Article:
- Acting of Lead Performers
- Acting of Supporting Cast
- Music Score
- Title Sequence
- Historical Importance
- Would You Recommend?
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- Elizabeth Hilprecht
Although I hadn't seen the movie, I knew the song and used to play it on the piano during the 70's. The picture on the sheet music of an anniversary cake in the garbage can, along with the lyrics and the "happy ending" title made me suppose a story where a younger feuding couple kissed and made up at the end, with the husband singing that song to the wife while they had a candlelit champagne toast even though the cake was in the garbage. Now I've seen what the movie is really about, and I do recall a lot of midlife crises going on around the time the movie came out and that people were discovering that marriages were too often not about "happy endings". The writing, the cast, and the music is all superior, but I gave the movie four stars instead of five because much of the time the movie lighting is very dim, making it hard to watch.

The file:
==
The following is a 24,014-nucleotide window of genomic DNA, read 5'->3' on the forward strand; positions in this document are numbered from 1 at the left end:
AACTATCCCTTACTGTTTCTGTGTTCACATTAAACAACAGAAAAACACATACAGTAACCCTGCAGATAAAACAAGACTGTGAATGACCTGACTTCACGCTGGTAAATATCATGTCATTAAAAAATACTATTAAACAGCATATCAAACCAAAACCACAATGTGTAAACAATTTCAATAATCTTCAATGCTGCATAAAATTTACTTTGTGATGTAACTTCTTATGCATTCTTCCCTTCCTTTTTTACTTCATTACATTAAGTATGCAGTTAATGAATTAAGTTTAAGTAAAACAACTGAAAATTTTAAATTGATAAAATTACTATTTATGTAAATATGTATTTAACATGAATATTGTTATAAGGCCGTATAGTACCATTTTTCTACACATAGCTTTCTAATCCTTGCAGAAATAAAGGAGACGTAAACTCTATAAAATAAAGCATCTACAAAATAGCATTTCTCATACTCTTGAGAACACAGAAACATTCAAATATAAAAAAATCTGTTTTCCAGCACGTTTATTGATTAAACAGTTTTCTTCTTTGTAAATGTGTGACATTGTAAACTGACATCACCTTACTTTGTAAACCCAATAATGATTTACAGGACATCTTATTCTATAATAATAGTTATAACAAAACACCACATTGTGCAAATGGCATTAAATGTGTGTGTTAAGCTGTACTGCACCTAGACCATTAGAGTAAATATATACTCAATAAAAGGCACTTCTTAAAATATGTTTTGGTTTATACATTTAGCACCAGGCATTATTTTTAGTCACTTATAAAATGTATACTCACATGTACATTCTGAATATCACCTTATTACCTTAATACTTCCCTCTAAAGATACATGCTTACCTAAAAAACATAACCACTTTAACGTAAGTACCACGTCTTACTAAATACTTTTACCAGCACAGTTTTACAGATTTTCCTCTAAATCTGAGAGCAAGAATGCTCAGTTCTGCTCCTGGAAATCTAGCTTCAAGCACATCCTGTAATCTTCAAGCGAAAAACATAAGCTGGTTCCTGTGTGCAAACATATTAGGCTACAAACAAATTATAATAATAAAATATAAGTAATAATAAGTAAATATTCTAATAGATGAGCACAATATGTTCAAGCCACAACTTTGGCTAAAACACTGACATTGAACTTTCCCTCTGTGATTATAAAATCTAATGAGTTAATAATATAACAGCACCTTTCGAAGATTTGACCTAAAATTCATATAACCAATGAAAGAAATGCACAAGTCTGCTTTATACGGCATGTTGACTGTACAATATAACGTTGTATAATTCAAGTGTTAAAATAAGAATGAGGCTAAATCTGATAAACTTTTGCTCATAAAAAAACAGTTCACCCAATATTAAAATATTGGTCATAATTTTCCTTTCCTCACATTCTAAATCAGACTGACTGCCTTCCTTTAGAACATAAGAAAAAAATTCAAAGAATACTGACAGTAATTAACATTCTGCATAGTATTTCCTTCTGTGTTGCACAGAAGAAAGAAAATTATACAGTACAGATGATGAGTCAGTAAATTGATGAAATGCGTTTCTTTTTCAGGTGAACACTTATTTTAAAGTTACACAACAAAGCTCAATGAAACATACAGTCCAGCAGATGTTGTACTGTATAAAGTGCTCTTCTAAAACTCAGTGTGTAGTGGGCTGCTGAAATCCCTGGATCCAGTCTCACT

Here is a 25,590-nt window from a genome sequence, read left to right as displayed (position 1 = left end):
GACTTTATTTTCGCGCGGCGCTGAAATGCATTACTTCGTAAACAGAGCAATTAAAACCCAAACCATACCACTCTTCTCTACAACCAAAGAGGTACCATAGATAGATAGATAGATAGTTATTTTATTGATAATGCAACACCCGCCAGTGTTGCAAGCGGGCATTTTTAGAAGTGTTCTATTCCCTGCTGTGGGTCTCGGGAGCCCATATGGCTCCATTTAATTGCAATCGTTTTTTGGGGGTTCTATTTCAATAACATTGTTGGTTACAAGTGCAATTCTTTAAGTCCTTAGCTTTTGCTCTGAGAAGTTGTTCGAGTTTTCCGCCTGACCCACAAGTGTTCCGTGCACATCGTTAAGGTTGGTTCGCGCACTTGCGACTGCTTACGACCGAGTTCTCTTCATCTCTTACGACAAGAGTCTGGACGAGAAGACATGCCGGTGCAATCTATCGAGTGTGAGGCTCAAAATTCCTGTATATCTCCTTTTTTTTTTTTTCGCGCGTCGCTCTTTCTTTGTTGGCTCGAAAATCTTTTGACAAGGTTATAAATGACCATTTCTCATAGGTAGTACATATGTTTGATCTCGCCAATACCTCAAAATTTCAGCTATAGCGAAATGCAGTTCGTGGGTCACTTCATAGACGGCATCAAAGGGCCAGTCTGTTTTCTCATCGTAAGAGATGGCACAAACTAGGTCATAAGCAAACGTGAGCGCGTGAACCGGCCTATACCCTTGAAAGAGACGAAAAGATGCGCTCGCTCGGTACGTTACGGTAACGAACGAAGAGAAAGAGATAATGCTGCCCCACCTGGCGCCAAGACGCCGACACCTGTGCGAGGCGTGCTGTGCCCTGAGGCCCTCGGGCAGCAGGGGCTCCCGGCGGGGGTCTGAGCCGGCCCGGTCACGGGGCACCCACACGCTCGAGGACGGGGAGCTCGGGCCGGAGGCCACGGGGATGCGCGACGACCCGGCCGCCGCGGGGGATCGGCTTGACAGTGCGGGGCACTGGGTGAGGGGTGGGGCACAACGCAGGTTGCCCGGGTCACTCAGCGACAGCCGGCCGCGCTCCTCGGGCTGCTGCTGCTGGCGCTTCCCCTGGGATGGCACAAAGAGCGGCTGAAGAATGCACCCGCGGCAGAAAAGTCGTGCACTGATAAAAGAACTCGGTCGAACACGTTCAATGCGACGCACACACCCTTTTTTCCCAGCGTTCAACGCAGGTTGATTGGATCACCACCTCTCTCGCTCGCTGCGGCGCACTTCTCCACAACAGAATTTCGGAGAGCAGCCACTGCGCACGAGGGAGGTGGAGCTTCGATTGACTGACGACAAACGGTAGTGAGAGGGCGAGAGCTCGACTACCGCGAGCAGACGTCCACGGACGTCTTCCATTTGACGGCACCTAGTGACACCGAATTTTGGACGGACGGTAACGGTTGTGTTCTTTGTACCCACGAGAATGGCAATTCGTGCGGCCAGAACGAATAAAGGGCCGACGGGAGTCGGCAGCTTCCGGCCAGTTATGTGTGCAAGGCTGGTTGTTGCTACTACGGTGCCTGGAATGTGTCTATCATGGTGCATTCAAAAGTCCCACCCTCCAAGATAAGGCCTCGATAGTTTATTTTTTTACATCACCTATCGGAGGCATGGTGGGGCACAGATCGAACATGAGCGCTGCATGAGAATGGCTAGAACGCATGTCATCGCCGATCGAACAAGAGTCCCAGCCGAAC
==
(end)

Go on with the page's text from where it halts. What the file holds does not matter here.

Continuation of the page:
Actualy felt the film was about being stuck in an idea, the idea of a stepfordwife reality. The woman with the implant in the gym was such an odd moment, particularly when implants are so normalized now. The power of fitting in and staying in lock-step is quite powerful. I felt this film was much more a story about the feminine mystique. Granted the story doesn't explore the 'reality' of the maid so it stays within the rhelms of upper waspy class but it still is a story where the heroine succeeds because she begins to listen to her own almost dormant voice. All of the actors were extremely good, just love Jean Simmons and Shirley Jones.